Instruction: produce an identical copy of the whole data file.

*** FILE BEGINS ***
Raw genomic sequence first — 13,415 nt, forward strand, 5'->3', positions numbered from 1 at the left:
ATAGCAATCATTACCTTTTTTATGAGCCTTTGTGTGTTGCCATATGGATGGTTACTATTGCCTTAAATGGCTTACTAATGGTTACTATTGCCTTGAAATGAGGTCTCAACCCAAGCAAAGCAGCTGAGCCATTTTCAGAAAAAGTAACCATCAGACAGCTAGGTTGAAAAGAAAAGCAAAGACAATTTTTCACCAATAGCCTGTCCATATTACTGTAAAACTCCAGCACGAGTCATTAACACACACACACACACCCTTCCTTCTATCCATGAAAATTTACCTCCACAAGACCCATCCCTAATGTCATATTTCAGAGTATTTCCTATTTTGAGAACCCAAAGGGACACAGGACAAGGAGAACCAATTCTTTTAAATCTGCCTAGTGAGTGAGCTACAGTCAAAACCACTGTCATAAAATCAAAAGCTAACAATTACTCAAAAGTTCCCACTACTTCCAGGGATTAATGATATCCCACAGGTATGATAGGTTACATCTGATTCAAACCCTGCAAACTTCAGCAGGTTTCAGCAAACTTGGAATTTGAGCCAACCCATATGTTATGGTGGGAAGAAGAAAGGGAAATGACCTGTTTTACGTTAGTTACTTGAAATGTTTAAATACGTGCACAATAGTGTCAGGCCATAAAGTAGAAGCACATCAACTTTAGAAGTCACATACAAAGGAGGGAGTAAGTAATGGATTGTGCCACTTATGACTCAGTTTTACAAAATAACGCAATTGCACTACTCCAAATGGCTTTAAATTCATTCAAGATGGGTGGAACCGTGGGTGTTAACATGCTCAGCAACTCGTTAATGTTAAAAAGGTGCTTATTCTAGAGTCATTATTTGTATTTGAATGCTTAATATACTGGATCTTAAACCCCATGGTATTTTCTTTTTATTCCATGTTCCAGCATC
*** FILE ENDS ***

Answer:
Raw genomic sequence first — 13,415 nt, forward strand, 5'->3', positions numbered from 1 at the left:
ATAGCAATCATTACCTTTTTTATGAGCCTTTGTGTGTTGCCATATGGATGGTTACTATTGCCTTAAATGGCTTACTAATGGTTACTATTGCCTTGAAATGAGGTCTCAACCCAAGCAAAGCAGCTGAGCCATTTTCAGAAAAAGTAACCATCAGACAGCTAGGTTGAAAAGAAAAGCAAAGACAATTTTTCACCAATAGCCTGTCCATATTACTGTAAAACTCCAGCACGAGTCATTAACACACACACACACACCCTTCCTTCTATCCATGAAAATTTACCTCCACAAGACCCATCCCTAATGTCATATTTCAGAGTATTTCCTATTTTGAGAACCCAAAGGGACACAGGACAAGGAGAACCAATTCTTTTAAATCTGCCTAGTGAGTGAGCTACAGTCAAAACCACTGTCATAAAATCAAAAGCTAACAATTACTCAAAAGTTCCCACTACTTCCAGGGATTAATGATATCCCACAGGTATGATAGGTTACATCTGATTCAAACCCTGCAAACTTCAGCAGGTTTCAGCAAACTTGGAATTTGAGCCAACCCATATGTTATGGTGGGAAGAAGAAAGGGAAATGACCTGTTTTACGTTAGTTACTTGAAATGTTTAAATACGTGCACAATAGTGTCAGGCCATAAAGTAGAAGCACATCAACTTTAGAAGTCACATACAAAGGAGGGAGTAAGTAATGGATTGTGCCACTTATGACTCAGTTTTACAAAATAACGCAATTGCACTACTCCAAATGGCTTTAAATTCATTCAAGATGGGTGGAACCGTGGGTGTTAACATGCTCAGCAACTCGTTAATGTTAAAAAGGTGCTTATTCTAGAGTCATTATTTGTATTTGAATGCTTAATATACTGGATCTTAAACCCCATGGTATTTTCTTTTTATTCCATGTTCCAGCATC